Wilhelm Busch, reflecting on Christmas past as a young German soldier in World War One, noted that the overwhelming sense of desolation and homesickness which had dominated the atmosphere, hindered all attempts to celebrate it.
After a large quantity of alcohol had been delivered and consumed, things went from sombre to surreal. Though Christmas celebrations were arranged, “everything went wrong”.
That dugout and this Christmas, any glimmer of consolation gained from communal conversations about gathering to mark the day had been lost.
No longer did this Christmas feel or even look as it could have.
Busch hints at a deep disconnect between the alcohol induced light-heartedness of his comrades and the heavy heart he felt for the clear absence of community marking the real value in Christmas.
Sorrow, loneliness and self-pity were being drowned in a sea of self-medication. With it, the beauty and healing that can come from a Christmas acknowledged and shared was abandoned.
Busch writes that he quietly left the noise behind him and walked outside to sit alone in the darkness.
Looking beyond the dugout towards what was left of an old village, he asked himself,
‘two years ago joyful people had celebrated Christmas there. Where were they now that their homes had disappeared?’[i]
According to Busch, this pondering laced with lament was interrupted by a Lieutenant who emerged from the smoke-filled, buoyant hole.
Not seeing Busch nearby the Lieutenant stopped stared out into the evening sky and then:
‘…pulled out from under his cape a glistening horn and put it to his lips.
The music sounded soft and strange as it carried over the devastated valley the tones of the carol:
‘Oh you joyful, Oh you blessed, grace bringing Christmas time…’
His blowing practically forced me to speak the words quietly along with him. And everything rose up in rebellion within me. ‘No! No!’ cried my heart. ‘It is not true! There is a village that’s destroyed. Every ruined house is a reminder of deep sorrow.
And here are the drunk, homesick men, back home the weeping women, children calling for their fathers.
Blood, death, misery … How can you play like that: “Oh you joyful…”?’ But he blew on unperturbed.
And it sounded accusingly: ‘The world was lost…’ ‘Yes,’ I thought, ‘now that is altogether true.’ I had never perceived and seen it like that.
‘Christ is born…’ he blew into my thoughts. So bright, so jubilant that I had to listen:
‘Christ is born! Rejoice, rejoice O Christendom!’
Then it was as if scales fell from my eyes: this is Christmas, this and nothing else:
‘The world was lost; Christ is born! Rejoice, O Christendom!’[ii]
I see in this account a message deeper than that of the tragic complexities of war. Here we see the burden of expectations we place on ourselves by what we think Christmas should be, look and feel like.
The challenge issued to us from Busch is to stop seeking our perfect idea of Christmas, to at least refine what we expect Christmas to be. Instead, reflect on how Christmas finds us and on what it actually brings to us.
Christmas can be a confusing mix of wonder and dread. It can sweep us off our feet or remind us about the gloomy agony of isolation, ostracization. At the same time Christmas can answer our despair with inspiration, overwhelming generosity, and breathe new life into each dark and exhausting step.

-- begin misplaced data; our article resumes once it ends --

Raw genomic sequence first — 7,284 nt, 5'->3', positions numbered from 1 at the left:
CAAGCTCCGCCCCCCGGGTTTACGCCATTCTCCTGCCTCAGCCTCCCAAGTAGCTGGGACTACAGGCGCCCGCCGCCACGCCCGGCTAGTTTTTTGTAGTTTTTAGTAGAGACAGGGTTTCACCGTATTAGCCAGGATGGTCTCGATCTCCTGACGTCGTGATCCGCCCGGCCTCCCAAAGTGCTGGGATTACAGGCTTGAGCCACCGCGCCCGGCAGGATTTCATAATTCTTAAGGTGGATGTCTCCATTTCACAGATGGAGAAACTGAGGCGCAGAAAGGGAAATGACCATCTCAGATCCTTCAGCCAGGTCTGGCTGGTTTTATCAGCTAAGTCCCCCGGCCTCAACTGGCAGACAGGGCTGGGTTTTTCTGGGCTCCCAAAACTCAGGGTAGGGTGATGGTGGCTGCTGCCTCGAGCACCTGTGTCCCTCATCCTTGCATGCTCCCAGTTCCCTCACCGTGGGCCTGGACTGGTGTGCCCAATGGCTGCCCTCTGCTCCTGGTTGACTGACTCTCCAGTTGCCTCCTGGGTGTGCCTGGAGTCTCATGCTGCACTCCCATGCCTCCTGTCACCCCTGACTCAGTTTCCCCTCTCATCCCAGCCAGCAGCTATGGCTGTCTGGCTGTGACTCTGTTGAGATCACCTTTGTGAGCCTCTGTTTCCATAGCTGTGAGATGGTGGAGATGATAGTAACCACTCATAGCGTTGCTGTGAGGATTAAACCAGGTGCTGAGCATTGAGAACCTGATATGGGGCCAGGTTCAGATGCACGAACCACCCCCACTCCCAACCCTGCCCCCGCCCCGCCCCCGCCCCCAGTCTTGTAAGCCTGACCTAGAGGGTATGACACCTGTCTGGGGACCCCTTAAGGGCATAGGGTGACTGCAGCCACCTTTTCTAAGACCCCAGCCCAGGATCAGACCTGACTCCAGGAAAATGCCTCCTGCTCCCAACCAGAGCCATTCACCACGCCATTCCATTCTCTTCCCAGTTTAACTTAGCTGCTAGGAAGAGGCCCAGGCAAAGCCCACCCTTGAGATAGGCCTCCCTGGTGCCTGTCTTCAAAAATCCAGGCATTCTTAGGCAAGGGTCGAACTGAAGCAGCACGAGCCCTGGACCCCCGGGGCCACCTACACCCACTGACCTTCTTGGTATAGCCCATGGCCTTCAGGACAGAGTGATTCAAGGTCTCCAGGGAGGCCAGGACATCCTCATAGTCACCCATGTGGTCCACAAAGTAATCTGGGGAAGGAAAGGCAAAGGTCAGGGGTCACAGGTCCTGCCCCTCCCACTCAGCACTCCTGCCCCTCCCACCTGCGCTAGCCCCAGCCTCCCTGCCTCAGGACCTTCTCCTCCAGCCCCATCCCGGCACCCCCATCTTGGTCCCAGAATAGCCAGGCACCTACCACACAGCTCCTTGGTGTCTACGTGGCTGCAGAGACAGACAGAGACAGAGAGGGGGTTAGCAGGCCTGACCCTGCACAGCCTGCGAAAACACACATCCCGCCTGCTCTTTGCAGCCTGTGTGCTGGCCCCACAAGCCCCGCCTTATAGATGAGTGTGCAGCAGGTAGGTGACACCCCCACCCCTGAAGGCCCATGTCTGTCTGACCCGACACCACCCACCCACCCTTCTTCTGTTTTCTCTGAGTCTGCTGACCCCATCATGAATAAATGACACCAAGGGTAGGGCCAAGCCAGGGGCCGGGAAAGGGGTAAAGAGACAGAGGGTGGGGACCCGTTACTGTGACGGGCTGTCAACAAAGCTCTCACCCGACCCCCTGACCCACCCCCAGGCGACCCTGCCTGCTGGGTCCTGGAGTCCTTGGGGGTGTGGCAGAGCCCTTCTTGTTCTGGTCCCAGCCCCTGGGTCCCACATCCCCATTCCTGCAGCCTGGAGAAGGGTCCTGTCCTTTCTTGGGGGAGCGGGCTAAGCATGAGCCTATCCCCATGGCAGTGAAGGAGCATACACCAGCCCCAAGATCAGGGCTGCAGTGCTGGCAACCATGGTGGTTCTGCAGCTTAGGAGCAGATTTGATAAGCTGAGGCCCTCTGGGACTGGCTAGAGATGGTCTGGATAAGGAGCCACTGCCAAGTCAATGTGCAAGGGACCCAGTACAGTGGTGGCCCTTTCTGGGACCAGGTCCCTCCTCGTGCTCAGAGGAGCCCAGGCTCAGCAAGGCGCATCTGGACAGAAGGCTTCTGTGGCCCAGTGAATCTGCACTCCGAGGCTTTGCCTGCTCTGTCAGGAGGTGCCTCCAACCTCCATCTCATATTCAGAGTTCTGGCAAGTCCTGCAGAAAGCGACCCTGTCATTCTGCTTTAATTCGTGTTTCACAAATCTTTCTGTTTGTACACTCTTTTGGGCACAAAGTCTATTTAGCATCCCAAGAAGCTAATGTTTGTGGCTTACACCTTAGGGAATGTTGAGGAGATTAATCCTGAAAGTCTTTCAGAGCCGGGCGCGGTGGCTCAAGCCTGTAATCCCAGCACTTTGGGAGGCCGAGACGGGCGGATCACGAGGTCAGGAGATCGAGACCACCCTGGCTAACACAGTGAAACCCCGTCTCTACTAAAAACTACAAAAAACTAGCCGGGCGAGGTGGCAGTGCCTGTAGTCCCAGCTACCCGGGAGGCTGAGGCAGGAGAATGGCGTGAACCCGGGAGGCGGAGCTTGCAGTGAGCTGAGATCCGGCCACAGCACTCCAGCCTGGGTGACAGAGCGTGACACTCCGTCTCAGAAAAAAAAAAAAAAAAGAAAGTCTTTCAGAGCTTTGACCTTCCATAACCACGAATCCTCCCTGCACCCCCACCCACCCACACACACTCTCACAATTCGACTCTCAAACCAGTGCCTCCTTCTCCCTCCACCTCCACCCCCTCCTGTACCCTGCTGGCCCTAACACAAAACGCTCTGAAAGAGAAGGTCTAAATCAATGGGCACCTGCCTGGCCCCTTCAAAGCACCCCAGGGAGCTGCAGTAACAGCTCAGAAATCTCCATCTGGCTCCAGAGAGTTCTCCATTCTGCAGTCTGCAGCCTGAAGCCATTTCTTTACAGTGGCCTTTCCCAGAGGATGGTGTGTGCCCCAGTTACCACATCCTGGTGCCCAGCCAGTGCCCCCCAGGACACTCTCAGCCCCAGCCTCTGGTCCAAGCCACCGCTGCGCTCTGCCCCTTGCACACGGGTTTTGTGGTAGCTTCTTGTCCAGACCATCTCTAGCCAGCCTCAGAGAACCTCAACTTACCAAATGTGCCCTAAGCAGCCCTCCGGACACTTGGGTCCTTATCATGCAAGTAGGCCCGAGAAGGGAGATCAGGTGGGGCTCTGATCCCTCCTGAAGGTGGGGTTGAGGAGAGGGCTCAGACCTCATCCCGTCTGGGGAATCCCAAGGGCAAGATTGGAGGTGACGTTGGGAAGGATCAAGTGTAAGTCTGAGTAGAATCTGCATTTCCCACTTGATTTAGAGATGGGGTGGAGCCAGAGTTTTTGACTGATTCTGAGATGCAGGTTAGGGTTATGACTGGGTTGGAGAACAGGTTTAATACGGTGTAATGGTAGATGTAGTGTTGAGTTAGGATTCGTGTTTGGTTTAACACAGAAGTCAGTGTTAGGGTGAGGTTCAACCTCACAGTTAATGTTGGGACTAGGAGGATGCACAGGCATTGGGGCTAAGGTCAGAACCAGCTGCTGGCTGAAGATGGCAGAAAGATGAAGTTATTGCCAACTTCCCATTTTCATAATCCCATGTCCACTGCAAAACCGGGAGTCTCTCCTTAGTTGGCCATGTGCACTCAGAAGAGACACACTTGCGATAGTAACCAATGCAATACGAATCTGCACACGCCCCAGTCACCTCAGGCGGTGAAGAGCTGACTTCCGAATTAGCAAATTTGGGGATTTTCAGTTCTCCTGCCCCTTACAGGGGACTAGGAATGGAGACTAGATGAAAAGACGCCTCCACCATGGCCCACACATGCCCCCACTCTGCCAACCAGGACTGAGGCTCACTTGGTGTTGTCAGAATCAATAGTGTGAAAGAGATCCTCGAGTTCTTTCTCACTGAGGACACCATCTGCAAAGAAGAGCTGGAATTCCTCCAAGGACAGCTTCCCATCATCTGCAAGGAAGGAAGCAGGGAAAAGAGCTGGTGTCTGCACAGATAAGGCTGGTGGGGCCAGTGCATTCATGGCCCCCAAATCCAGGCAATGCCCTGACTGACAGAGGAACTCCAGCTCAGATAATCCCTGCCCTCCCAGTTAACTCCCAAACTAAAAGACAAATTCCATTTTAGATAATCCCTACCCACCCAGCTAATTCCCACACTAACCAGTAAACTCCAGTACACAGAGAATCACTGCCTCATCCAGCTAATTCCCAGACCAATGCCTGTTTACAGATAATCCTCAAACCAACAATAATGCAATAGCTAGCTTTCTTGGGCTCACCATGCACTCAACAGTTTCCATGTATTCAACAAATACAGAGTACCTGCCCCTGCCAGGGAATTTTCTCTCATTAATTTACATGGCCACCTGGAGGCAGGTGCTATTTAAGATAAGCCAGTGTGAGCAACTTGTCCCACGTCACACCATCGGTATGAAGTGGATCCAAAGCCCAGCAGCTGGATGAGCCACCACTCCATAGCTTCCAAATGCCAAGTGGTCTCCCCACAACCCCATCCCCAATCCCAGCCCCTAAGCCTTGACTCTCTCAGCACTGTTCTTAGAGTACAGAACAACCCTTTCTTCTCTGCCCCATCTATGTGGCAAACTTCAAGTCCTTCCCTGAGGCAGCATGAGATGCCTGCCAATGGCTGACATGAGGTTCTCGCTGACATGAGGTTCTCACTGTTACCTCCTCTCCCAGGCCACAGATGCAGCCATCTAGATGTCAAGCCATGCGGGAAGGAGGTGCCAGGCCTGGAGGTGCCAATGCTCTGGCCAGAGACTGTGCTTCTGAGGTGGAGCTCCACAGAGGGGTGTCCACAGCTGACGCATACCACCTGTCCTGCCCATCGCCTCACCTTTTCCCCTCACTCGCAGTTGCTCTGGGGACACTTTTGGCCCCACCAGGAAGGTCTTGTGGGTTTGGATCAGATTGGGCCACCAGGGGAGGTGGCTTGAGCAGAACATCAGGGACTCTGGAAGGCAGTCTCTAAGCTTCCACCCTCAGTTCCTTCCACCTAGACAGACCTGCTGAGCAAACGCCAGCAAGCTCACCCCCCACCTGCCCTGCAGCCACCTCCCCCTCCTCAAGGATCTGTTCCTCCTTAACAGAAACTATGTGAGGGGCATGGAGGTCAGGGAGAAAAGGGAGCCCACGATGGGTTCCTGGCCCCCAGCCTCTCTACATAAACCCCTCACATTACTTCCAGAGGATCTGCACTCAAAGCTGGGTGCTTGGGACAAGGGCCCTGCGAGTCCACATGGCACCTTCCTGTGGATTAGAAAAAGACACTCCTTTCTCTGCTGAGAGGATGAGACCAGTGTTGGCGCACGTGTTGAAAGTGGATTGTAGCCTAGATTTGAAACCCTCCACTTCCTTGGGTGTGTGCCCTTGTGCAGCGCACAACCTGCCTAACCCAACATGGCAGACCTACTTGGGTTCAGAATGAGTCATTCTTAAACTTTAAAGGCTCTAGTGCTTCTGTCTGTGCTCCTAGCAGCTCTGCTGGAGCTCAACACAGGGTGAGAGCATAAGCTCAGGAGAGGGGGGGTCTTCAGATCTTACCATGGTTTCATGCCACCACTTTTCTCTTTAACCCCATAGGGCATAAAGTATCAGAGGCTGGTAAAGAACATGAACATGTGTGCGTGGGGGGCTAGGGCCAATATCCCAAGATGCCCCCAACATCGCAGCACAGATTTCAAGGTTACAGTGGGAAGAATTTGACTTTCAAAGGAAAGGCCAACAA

It is an act of joyful remembrance; a time of acknowledgement that the knowledge of who God is, and what God is about, is confirmed in His free act to be free for, with, and near us.
To act on Advent and Christmas is to acknowledge with humility and gratitude, in prayer, a season set apart for new life.
It is a moment beyond moments, one that transcends money, presents, deifying and impressing our neighbours or family. Such a time as this must be grasped as we are grasped and held.
Christmas is a season unlike any other that consists of one of two days in the year where we get to stop and acknowledge that in Jesus Christ we are truly reached for.
This is a moment in time that is not centred on our ego, although it is for us it is not about us. As Karl Barth would term it, Christmas is an event carved by God’s good pleasure into a calendar otherwise dominated by awkward celebration, loss and lament. Here, on this day, we recall that God’s Word of freedom is decisively spoken.
To act on Advent and Christmas is to acknowledge the revelation of God in Jesus Christ.
Without this, our celebration is an empty ritual filled with cheap decorations, avarice and religion. The weight of faulty products from a fallen people working too hard to please each other and ourselves.
To act on Advent and Christmas is to be moved politically and relationally beyond religion. It is the encroachment of God’s Kingdom come.
With Christ and in Christ, our celebration moves us beyond ourselves, our wallet and our pain. We are moved towards a light that was not lit by human imagination, but was and is an historical event in space and time. Responded to, reasoned about, joyfully acknowledged and reverently proclaimed.
“The world was lost;
Christ is born!
Rejoice, O Christendom!”
[i] Busch W. (1897-1966) Stories from my life and times, in Puritz, C. 2013, Ed. Christ or Hitler? Evangelical Press. Kindle Ed. Loc. 637-638
[ii] Ibid, loc. 642-652